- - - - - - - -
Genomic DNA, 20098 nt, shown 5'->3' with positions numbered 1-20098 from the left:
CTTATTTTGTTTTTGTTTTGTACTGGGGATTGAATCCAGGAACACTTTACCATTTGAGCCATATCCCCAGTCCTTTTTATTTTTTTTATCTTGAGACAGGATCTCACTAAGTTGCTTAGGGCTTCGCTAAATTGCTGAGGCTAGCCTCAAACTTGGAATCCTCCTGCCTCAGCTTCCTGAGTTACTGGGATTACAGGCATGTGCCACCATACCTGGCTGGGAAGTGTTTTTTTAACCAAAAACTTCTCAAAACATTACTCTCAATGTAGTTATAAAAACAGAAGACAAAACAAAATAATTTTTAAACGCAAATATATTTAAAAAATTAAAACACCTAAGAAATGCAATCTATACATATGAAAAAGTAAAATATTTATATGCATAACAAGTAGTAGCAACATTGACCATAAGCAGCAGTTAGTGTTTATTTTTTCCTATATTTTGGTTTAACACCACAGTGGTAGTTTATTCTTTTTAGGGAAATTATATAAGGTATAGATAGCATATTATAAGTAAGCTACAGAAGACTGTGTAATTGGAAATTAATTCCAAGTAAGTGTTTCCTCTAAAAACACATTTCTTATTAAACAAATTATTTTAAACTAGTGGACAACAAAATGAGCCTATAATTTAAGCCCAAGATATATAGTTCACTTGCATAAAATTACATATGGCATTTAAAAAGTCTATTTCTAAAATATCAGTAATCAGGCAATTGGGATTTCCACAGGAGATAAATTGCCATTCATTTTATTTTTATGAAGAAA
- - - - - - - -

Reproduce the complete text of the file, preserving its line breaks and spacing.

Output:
Genomic DNA, 20098 nt, shown 5'->3' with positions numbered 1-20098 from the left:
CTTATTTTGTTTTTGTTTTGTACTGGGGATTGAATCCAGGAACACTTTACCATTTGAGCCATATCCCCAGTCCTTTTTATTTTTTTTATCTTGAGACAGGATCTCACTAAGTTGCTTAGGGCTTCGCTAAATTGCTGAGGCTAGCCTCAAACTTGGAATCCTCCTGCCTCAGCTTCCTGAGTTACTGGGATTACAGGCATGTGCCACCATACCTGGCTGGGAAGTGTTTTTTTAACCAAAAACTTCTCAAAACATTACTCTCAATGTAGTTATAAAAACAGAAGACAAAACAAAATAATTTTTAAACGCAAATATATTTAAAAAATTAAAACACCTAAGAAATGCAATCTATACATATGAAAAAGTAAAATATTTATATGCATAACAAGTAGTAGCAACATTGACCATAAGCAGCAGTTAGTGTTTATTTTTTCCTATATTTTGGTTTAACACCACAGTGGTAGTTTATTCTTTTTAGGGAAATTATATAAGGTATAGATAGCATATTATAAGTAAGCTACAGAAGACTGTGTAATTGGAAATTAATTCCAAGTAAGTGTTTCCTCTAAAAACACATTTCTTATTAAACAAATTATTTTAAACTAGTGGACAACAAAATGAGCCTATAATTTAAGCCCAAGATATATAGTTCACTTGCATAAAATTACATATGGCATTTAAAAAGTCTATTTCTAAAATATCAGTAATCAGGCAATTGGGATTTCCACAGGAGATAAATTGCCATTCATTTTATTTTTATGAAGAAA